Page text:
diary of a mad
baseball: a link to the past
"Ballparks Never Die, When Mexico Puts Them Back Together," read a headline in last Tuesday's Wall Street Journal. The subhead continued, "El Mecano Was in Houston And Called Colt Stadium; Today, It Lives in Tampico." Even before I read the article, there were tears in my eyes.
Back in 1954, I stuck a penny in a machine, turned the handle, and out came a green plastic medallion bearing the likeness of Pee Wee Reese. As near as I can tell, that's how a kid in Walla Walla, Washington became a Brooklyn Dodger fan. Anyway, I was one by the time the Dodgers beat the Yankees in the 1955 World Series.
Somehow, the Dodgers retained my loyalty when they moved to Los Angeles in 1958. The move displaced the Dodgers' AAA Pacific Coast League farm team, the Angels, who landed in Spokane, as the Spokane Indians. I had built a radio that would let me listen to the games on KGA, with an earphone under my pillow, when I was supposed to be going to sleep. I seldom missed hearing a game.
Now remember, this was back in the era of Real Baseball--before players' salaries rivalled the GNP of some sovereign nations; before expansion diluted the talent pool; before the rightful pennant winner's place in the World Series could be usurped by a (gag!) "wild card team" in a "league championship series" (even typing the words is painful!); before the Abomination of Desolation, the "designated hitter, ruined the National Pastime forever. (Don't even think about mentioning "interleague play" in my hearing...)
In those days of two eight-team Major Leagues, AAA ball was almost indistinguishable from play in the big leagues. The 1958-1960 Indians were one of the most talent-laden teams in all of baseball. Wouldn't you have enjoyed being Bobby Bragan, managing players like Maury Wills, Willie Davis, Tommy Davis, Jim Gentile, Frank Howard, Ron Fairly, Norm and Larry Sherry, and Carl Warwick?
It was just my luck that, when we moved from southeastern Washington to Houston in 1962, the first Houston Colt .45s (later Astros) game I saw in Colt Stadium, the "temporary" wood and steel stadium which preceded the Astrodome, was against the Dodgers. I got to see Maury Wills steal second, one of his 104 stolen bases that year (wiping out Ty Cobb's record of 96, which had stood since 1915). And I got to see Frank Howard hit a home run, 20 feet over my head in the left field bleachers, for the game's only run.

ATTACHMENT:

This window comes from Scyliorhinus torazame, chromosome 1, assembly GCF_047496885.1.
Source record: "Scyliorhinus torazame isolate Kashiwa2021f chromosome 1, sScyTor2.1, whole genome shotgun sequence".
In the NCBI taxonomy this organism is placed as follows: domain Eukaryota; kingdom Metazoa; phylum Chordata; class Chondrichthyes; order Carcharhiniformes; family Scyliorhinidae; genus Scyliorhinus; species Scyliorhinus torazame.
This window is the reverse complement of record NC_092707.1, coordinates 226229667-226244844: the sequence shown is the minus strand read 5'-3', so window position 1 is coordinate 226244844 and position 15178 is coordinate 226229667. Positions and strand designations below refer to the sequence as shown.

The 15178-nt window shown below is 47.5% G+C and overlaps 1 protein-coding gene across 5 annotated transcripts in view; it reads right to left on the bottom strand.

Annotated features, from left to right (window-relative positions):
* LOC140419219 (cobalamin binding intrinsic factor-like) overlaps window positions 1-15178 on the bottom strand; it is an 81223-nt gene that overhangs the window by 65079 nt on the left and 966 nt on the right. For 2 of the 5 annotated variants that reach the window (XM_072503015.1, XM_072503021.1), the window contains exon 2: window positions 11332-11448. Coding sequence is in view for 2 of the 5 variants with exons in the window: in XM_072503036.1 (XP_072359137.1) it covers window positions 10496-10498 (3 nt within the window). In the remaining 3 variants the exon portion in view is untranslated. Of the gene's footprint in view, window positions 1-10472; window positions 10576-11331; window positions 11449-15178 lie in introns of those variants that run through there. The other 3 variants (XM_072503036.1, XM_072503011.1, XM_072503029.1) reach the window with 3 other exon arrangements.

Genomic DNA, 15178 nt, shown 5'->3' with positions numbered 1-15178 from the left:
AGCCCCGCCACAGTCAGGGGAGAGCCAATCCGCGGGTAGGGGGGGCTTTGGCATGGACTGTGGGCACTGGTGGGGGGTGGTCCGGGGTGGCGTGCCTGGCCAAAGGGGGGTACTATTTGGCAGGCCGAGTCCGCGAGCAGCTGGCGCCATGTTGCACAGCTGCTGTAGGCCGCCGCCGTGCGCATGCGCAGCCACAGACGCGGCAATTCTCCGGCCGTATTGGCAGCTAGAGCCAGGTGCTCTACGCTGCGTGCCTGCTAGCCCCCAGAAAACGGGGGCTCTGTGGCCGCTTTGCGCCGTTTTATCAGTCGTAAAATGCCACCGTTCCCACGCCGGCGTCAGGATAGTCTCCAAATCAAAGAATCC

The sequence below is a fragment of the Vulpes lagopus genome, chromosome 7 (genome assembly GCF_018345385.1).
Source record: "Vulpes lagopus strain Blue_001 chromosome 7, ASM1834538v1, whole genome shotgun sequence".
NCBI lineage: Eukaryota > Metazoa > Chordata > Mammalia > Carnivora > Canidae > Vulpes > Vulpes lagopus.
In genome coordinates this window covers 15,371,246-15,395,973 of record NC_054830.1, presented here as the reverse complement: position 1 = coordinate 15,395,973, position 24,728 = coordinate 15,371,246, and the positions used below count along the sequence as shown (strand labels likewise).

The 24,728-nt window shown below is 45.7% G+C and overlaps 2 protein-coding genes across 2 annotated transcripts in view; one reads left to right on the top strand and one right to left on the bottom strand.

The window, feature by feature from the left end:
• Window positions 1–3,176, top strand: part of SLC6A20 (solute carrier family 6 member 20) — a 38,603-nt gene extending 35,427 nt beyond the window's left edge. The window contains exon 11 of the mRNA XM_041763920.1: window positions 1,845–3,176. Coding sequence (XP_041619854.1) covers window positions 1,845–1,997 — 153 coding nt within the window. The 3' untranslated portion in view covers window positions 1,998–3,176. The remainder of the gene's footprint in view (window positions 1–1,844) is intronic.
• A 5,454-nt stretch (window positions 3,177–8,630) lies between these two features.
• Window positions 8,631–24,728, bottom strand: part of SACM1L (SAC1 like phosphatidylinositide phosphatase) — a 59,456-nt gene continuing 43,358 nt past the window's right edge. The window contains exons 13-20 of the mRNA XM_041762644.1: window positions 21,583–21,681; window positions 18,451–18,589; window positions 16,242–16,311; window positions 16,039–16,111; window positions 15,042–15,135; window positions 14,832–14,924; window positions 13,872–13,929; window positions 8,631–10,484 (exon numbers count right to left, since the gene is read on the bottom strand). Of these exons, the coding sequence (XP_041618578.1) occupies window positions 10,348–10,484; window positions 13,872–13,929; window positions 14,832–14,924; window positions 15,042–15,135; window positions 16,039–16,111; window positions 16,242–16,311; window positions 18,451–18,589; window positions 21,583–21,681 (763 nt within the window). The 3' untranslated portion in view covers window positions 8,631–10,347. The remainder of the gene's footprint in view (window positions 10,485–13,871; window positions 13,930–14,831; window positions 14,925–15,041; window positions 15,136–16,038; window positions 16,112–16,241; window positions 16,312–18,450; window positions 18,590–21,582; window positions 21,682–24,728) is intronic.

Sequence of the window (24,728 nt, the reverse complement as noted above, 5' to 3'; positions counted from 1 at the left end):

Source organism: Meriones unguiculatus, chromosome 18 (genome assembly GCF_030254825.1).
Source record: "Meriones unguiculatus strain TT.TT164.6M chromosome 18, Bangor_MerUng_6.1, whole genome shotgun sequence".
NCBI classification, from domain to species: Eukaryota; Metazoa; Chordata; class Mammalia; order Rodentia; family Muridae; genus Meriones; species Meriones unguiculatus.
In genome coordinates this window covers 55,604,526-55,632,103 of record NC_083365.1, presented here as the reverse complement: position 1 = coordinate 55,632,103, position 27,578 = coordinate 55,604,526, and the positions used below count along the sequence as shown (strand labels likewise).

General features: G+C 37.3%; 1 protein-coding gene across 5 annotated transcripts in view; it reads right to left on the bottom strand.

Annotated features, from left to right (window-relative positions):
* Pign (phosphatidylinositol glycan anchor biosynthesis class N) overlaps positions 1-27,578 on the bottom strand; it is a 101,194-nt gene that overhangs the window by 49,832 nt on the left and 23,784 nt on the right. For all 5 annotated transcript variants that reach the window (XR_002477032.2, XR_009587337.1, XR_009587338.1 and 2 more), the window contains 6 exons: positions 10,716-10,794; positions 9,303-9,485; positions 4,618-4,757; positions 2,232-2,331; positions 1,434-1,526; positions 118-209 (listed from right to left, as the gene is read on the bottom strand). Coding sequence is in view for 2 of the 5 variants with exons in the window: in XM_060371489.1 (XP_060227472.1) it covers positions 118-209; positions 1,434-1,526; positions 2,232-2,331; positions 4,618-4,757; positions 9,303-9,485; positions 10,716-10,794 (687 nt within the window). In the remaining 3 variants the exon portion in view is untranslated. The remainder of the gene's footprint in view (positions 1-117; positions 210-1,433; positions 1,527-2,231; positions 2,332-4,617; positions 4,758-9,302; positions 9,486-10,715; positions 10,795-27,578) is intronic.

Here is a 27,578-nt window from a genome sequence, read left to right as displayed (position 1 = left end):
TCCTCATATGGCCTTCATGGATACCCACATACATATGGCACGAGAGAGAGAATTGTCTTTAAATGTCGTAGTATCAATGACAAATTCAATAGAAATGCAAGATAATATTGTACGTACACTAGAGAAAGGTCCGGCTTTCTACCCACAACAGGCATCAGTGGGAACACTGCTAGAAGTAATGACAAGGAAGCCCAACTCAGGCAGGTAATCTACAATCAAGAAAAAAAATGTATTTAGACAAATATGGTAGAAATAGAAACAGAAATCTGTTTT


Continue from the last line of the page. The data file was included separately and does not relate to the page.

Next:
Colt Stadium stood empty for several years after the opening of the Astrodome. "What a waste!" I'd think, every time I passed it. Then, it disappeared, and for nearly 30 years I knew not where. The Journal article brought me up to date:
A businessman from Mexico bought the by then disassembled pieces in 1971 and had them reassembled, over a four year period, to become the home of the Torreon Cotton Pickers. There, too, it acquired the name El Mecano-- The Erector Set. After six seasons in Torreon, the stadium moved again, to become the home of the Tampico Stevedores in 1981.
After the Stevedores left town, says the Journal, the old stadium was packed up for another move, this time to become home to the Mexico City Tigers.
But years of exposure to Tampico's rain and humidity had weakened the structure. The Tigers ultimately donated a few rows of seats to a factory workers' league, which assembled one last vestige of El Mecano outside the nearby town of Pasteje.
Shortly after we moved to the Dallas/Fort Worth area last summer, we went to a Texas Rangers game. From our seats in right field, I couldn't see the ball. I was struck by how much Major League Baseball has become about (separating people from their) money, and how little it has to do with baseball.
I'm deeply indebted to the Journal for scratching the itch ("Whatever did happen to Colt Stadium?")-- and for making me aware that, if I wanted to, I could still sit in a part of that old stadium and see the Game being played, not with any thought to money, but just because it's one of the best ways there is to spend part of a nice day.